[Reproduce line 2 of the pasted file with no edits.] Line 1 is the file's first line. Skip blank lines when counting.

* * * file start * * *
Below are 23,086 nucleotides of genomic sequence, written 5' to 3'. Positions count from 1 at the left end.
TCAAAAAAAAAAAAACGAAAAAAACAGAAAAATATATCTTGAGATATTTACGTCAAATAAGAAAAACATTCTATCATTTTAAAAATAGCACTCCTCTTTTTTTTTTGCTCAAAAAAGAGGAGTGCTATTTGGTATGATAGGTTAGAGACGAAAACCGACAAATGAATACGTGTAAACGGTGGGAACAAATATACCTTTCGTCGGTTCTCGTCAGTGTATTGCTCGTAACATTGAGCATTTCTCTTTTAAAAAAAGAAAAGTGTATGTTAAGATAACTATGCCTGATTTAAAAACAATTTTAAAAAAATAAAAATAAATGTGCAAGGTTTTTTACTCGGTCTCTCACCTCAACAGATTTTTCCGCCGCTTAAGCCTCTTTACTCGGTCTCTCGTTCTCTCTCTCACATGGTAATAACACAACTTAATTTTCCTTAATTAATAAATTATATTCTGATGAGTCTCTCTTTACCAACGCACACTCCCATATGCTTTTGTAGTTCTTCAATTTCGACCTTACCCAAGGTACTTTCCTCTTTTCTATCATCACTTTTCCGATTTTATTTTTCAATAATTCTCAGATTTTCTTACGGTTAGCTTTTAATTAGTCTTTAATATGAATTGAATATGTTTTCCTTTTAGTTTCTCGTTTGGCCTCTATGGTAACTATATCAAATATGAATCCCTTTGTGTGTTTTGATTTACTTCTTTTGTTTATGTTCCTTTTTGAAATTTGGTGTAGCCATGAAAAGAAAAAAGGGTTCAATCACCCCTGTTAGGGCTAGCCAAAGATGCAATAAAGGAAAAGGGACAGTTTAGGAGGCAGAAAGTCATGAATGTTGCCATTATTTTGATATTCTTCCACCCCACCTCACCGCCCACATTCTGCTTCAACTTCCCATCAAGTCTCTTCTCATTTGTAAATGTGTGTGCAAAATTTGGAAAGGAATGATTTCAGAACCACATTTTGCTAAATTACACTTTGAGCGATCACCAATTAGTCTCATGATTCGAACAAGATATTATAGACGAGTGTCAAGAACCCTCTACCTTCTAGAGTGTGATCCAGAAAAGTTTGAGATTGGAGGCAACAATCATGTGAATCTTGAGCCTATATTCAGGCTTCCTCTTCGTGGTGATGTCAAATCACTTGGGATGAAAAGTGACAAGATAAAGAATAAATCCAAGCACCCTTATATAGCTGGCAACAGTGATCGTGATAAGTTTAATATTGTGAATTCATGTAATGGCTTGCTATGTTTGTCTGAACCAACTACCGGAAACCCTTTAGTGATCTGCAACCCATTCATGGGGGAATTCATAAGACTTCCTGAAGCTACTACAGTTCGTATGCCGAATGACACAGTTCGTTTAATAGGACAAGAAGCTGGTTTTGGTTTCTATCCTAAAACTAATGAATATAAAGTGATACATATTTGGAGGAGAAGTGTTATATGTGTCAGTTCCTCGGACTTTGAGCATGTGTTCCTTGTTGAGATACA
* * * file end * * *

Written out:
TCAAAAAAAAAAAAACGAAAAAAACAGAAAAATATATCTTGAGATATTTACGTCAAATAAGAAAAACATTCTATCATTTTAAAAATAGCACTCCTCTTTTTTTTTTGCTCAAAAAAGAGGAGTGCTATTTGGTATGATAGGTTAGAGACGAAAACCGACAAATGAATACGTGTAAACGGTGGGAACAAATATACCTTTCGTCGGTTCTCGTCAGTGTATTGCTCGTAACATTGAGCATTTCTCTTTTAAAAAAAGAAAAGTGTATGTTAAGATAACTATGCCTGATTTAAAAACAATTTTAAAAAAATAAAAATAAATGTGCAAGGTTTTTTACTCGGTCTCTCACCTCAACAGATTTTTCCGCCGCTTAAGCCTCTTTACTCGGTCTCTCGTTCTCTCTCTCACATGGTAATAACACAACTTAATTTTCCTTAATTAATAAATTATATTCTGATGAGTCTCTCTTTACCAACGCACACTCCCATATGCTTTTGTAGTTCTTCAATTTCGACCTTACCCAAGGTACTTTCCTCTTTTCTATCATCACTTTTCCGATTTTATTTTTCAATAATTCTCAGATTTTCTTACGGTTAGCTTTTAATTAGTCTTTAATATGAATTGAATATGTTTTCCTTTTAGTTTCTCGTTTGGCCTCTATGGTAACTATATCAAATATGAATCCCTTTGTGTGTTTTGATTTACTTCTTTTGTTTATGTTCCTTTTTGAAATTTGGTGTAGCCATGAAAAGAAAAAAGGGTTCAATCACCCCTGTTAGGGCTAGCCAAAGATGCAATAAAGGAAAAGGGACAGTTTAGGAGGCAGAAAGTCATGAATGTTGCCATTATTTTGATATTCTTCCACCCCACCTCACCGCCCACATTCTGCTTCAACTTCCCATCAAGTCTCTTCTCATTTGTAAATGTGTGTGCAAAATTTGGAAAGGAATGATTTCAGAACCACATTTTGCTAAATTACACTTTGAGCGATCACCAATTAGTCTCATGATTCGAACAAGATATTATAGACGAGTGTCAAGAACCCTCTACCTTCTAGAGTGTGATCCAGAAAAGTTTGAGATTGGAGGCAACAATCATGTGAATCTTGAGCCTATATTCAGGCTTCCTCTTCGTGGTGATGTCAAATCACTTGGGATGAAAAGTGACAAGATAAAGAATAAATCCAAGCACCCTTATATAGCTGGCAACAGTGATCGTGATAAGTTTAATATTGTGAATTCATGTAATGGCTTGCTATGTTTGTCTGAACCAACTACCGGAAACCCTTTAGTGATCTGCAACCCATTCATGGGGGAATTCATAAGACTTCCTGAAGCTACTACAGTTCGTATGCCGAATGACACAGTTCGTTTAATAGGACAAGAAGCTGGTTTTGGTTTCTATCCTAAAACTAATGAATATAAAGTGATACATATTTGGAGGAGAAGTGTTATATGTGTCAGTTCCTCGGACTTTGAGCATGTGTTCCTTGTTGAGATACA